Press Release

Care and community sector pay dispute to escalate following Government inaction

Date Released: 18 July 2022

Workers in the care, community and voluntary sector will escalate their campaign of industrial action to secure a first pay rise in 14 years after the Government failed to engage with their unions following strikes in selected workplaces earlier this month.

SIPTU Public Administration and Community Division Organiser, Adrian Kane, said: “Most care and community sector workers have not had a pay rise in 14 years. They are struggling to make ends meet in the face of a worsening cost of living crisis while also seeking to maintain services for some of our most vulnerable citizens. 

“Earlier this month limited industrial action was taken by workers in the Irish Wheelchair Association and selected community organisations. Unfortunately, the Government, which controls the funding of these organisations and so has ultimate control over whether the wages of workers can be increased, has failed to positively respond to their demand for pay justice.” 

He added: “As a result the ICTU Valuing Care, Valuing Community campaign committee met and decided it will now ballot members across the sector for an intensified campaign of industrial action commencing during September and spreading country wide thereafter.”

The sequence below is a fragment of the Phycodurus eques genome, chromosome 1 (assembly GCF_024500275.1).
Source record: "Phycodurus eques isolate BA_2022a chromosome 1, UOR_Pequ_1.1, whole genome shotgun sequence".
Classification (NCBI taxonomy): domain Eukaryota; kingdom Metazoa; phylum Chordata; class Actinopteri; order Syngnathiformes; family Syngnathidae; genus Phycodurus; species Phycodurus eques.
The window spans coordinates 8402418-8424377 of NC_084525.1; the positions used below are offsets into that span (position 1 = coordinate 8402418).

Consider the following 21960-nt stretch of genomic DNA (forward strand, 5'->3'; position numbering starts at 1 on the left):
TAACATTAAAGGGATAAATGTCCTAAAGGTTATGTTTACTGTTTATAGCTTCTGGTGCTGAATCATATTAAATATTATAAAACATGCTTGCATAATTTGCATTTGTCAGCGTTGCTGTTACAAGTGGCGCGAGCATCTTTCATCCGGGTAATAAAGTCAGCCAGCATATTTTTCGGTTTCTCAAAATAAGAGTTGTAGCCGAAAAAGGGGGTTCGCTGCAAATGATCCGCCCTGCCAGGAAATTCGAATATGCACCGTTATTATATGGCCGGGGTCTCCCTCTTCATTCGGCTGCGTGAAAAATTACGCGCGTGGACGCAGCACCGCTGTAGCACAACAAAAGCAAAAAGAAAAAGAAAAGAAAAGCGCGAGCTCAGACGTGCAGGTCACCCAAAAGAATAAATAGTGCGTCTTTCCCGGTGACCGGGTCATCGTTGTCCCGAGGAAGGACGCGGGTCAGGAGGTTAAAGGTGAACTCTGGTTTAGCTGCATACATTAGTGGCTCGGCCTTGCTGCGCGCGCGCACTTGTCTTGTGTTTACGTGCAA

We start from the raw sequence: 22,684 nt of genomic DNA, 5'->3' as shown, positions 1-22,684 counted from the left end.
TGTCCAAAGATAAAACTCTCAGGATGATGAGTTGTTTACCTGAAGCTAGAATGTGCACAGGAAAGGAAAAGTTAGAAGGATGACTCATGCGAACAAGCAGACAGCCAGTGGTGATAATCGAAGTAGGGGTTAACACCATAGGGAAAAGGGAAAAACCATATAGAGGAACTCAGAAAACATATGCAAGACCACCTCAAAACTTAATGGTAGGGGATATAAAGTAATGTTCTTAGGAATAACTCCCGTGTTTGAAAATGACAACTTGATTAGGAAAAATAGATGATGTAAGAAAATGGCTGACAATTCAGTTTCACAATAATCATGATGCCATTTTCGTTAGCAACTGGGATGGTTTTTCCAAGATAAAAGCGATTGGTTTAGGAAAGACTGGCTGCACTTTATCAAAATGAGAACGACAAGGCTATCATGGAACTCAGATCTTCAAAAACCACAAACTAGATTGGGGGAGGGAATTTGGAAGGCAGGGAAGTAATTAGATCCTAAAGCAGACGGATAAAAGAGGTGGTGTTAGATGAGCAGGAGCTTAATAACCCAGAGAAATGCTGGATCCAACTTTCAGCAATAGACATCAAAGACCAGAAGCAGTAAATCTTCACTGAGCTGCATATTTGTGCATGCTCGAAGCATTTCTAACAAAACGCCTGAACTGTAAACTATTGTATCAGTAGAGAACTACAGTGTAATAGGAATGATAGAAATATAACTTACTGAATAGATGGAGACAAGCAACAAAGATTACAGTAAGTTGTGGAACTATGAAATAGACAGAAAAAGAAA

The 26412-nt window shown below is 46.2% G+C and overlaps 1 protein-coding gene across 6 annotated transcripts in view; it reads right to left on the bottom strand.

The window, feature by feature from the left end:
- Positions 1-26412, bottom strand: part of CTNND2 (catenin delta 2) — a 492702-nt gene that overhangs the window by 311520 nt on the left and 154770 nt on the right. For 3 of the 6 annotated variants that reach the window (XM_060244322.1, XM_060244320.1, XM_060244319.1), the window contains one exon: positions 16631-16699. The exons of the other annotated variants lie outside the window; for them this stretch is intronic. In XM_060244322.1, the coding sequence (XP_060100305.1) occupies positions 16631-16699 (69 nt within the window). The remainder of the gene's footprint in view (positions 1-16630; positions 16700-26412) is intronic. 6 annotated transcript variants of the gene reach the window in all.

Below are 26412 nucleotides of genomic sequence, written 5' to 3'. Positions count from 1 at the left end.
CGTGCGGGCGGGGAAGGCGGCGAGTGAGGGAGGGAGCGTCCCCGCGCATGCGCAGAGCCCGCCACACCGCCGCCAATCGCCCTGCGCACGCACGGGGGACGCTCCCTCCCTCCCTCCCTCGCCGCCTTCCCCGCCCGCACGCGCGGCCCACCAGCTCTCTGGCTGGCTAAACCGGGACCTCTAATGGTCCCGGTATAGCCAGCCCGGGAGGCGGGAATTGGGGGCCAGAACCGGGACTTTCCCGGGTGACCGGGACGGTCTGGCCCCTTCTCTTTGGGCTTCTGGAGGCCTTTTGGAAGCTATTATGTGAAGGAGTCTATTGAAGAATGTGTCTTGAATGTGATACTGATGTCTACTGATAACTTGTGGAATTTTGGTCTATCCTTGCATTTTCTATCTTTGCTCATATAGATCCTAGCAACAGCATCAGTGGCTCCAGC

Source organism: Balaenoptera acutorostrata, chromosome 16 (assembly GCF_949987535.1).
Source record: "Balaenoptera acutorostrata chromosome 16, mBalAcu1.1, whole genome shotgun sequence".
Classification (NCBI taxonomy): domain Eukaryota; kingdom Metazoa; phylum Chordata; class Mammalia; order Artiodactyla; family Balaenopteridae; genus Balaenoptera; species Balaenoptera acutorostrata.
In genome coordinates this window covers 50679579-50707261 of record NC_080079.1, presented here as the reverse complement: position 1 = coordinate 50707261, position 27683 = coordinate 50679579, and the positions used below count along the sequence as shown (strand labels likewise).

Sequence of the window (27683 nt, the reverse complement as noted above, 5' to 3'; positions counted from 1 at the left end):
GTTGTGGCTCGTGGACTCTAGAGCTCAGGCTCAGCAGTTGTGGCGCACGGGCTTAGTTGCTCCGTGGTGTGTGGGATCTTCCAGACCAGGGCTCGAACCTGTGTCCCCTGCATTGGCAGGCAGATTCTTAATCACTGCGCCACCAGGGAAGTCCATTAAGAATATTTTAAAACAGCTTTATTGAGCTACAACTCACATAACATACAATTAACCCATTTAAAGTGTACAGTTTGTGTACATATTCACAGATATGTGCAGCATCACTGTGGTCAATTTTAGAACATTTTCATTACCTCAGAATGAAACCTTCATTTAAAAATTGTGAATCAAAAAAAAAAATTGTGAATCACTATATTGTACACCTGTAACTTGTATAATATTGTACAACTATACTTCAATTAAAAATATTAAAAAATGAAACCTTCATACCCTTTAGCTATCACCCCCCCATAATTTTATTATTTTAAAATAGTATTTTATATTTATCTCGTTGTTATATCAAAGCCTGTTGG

The head of Fórsa’s Health and Welfare division, Ashley Connolly said: “Government is failing to grasp the link between its chronic underfunding of the services we’re talking about and the failure to meet the HSE’s recruitment targets in, for example, disability services. 

“The outgoing head of the HSE has acknowledged they’re having problems meeting targets for disability services nationally, including unfilled roles in 18 organisations funded by the State. This has led to service delivery issues and growing waiting lists. 

“The HSE leans heavily on the community and voluntary sector to deliver these services. These are the same organisation struggling to attract enough qualified and experienced staff in a very tight labour market. Why? Because they can get better paid work elsewhere. Fórsa has already established there’s an annual staff turnover of around 30% in this sector, which drives up HR and related recruitment costs.

She added: “The failure to fund the services adequately has led directly to shortfalls in services and growing waiting lists.”

The Valuing Care, Valuing Community campaign is supported by the ICTU, SIPTU, Fórsa and the INMO.


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